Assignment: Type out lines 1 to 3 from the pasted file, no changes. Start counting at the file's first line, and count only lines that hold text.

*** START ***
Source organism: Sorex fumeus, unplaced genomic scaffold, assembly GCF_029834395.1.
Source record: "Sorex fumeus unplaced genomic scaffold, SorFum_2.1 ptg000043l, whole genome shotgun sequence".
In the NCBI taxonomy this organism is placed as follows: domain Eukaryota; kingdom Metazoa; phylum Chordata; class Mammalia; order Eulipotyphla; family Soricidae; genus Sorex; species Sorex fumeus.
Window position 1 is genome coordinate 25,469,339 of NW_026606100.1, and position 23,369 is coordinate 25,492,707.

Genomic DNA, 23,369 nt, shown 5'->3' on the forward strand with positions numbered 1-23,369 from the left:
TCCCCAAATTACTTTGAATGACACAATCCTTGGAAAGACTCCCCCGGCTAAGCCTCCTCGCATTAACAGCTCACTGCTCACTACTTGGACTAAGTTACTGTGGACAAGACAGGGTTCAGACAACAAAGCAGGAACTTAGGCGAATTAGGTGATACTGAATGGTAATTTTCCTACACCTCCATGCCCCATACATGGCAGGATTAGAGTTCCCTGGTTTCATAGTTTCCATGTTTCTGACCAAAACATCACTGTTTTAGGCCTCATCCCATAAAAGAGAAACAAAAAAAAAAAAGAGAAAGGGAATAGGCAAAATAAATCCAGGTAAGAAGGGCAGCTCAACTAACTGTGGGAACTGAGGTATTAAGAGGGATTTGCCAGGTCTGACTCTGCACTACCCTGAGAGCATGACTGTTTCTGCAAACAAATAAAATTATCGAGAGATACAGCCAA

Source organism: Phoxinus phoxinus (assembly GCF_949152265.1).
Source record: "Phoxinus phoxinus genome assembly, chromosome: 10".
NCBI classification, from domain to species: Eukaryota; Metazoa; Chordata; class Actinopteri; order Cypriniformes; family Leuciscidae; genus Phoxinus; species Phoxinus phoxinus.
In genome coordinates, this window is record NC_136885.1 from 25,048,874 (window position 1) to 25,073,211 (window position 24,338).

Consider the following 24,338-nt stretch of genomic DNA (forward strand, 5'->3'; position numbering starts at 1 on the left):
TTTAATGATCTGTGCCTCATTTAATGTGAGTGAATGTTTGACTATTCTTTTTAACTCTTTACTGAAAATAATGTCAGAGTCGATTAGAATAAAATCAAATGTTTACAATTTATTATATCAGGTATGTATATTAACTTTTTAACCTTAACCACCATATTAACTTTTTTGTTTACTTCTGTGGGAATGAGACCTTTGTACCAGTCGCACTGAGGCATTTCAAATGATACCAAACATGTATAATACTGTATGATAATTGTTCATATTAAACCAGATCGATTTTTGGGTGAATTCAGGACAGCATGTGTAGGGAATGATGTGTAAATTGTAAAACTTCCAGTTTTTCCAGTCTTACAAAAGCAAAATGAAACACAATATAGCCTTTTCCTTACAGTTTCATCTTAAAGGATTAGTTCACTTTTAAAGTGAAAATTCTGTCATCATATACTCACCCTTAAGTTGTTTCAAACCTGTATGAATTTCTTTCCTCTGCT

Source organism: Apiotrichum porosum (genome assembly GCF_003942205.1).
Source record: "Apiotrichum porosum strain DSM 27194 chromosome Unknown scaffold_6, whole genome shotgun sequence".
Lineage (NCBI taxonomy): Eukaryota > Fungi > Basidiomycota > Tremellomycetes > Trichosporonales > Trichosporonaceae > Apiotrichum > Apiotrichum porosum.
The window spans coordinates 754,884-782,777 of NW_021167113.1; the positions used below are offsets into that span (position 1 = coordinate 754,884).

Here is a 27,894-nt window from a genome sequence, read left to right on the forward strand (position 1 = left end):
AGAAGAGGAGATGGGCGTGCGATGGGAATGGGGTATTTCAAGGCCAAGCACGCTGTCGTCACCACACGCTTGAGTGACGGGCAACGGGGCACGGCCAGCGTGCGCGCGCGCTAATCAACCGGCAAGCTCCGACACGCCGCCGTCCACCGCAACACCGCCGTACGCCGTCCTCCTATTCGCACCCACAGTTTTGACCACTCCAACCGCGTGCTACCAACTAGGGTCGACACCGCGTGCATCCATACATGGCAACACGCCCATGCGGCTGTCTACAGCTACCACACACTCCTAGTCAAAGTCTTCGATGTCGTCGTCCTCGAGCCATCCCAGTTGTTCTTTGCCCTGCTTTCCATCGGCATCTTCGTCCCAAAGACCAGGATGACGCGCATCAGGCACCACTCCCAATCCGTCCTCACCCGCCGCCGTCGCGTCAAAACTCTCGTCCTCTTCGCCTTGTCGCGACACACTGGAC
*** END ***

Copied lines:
Source organism: Sorex fumeus, unplaced genomic scaffold, assembly GCF_029834395.1.
Source record: "Sorex fumeus unplaced genomic scaffold, SorFum_2.1 ptg000043l, whole genome shotgun sequence".
In the NCBI taxonomy this organism is placed as follows: domain Eukaryota; kingdom Metazoa; phylum Chordata; class Mammalia; order Eulipotyphla; family Soricidae; genus Sorex; species Sorex fumeus.